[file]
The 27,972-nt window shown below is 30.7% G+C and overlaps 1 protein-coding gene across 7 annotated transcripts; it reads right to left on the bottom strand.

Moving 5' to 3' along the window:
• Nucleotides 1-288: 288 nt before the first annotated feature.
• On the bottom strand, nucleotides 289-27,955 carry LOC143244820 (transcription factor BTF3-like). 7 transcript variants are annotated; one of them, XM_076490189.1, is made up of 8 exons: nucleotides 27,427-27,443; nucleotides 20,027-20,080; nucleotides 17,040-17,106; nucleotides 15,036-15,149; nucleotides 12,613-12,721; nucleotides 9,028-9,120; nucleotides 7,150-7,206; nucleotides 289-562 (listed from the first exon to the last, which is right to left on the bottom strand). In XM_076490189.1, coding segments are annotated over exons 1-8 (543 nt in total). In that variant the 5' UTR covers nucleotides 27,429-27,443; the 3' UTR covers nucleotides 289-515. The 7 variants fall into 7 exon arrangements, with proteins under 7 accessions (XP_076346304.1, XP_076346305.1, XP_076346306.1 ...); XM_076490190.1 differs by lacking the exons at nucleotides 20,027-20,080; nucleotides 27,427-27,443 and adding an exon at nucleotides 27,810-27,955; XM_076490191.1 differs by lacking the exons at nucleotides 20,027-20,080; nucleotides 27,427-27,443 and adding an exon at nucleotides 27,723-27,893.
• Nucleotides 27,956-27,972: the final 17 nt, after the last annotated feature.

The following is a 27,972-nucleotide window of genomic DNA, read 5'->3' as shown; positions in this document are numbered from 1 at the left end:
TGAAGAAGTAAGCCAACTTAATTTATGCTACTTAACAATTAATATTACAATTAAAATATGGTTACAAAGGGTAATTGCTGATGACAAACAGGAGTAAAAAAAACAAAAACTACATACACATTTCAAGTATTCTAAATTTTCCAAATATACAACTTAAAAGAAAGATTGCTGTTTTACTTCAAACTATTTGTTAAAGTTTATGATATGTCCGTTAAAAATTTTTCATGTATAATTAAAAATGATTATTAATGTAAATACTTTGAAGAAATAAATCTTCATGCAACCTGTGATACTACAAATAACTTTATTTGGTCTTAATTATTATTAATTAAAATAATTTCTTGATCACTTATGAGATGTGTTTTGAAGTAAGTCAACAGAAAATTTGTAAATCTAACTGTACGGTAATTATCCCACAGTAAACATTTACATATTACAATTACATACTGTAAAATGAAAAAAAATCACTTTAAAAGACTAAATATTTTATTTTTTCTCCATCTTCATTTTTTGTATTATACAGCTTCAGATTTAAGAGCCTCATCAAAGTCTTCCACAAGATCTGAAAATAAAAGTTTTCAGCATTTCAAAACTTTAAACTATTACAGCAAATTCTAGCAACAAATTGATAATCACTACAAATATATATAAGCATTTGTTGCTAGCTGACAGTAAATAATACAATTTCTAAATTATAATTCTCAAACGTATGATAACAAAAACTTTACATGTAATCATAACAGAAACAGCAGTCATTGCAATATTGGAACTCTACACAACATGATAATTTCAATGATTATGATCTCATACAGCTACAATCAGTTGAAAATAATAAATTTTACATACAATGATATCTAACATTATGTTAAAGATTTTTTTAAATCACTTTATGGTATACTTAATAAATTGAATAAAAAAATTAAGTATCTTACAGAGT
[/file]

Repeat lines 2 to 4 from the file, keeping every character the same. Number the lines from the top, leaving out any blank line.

Moving 5' to 3' along the window:
• Nucleotides 1-288: 288 nt before the first annotated feature.
• On the bottom strand, nucleotides 289-27,955 carry LOC143244820 (transcription factor BTF3-like). 7 transcript variants are annotated; one of them, XM_076490189.1, is made up of 8 exons: nucleotides 27,427-27,443; nucleotides 20,027-20,080; nucleotides 17,040-17,106; nucleotides 15,036-15,149; nucleotides 12,613-12,721; nucleotides 9,028-9,120; nucleotides 7,150-7,206; nucleotides 289-562 (listed from the first exon to the last, which is right to left on the bottom strand). In XM_076490189.1, coding segments are annotated over exons 1-8 (543 nt in total). In that variant the 5' UTR covers nucleotides 27,429-27,443; the 3' UTR covers nucleotides 289-515. The 7 variants fall into 7 exon arrangements, with proteins under 7 accessions (XP_076346304.1, XP_076346305.1, XP_076346306.1 ...); XM_076490190.1 differs by lacking the exons at nucleotides 20,027-20,080; nucleotides 27,427-27,443 and adding an exon at nucleotides 27,810-27,955; XM_076490191.1 differs by lacking the exons at nucleotides 20,027-20,080; nucleotides 27,427-27,443 and adding an exon at nucleotides 27,723-27,893.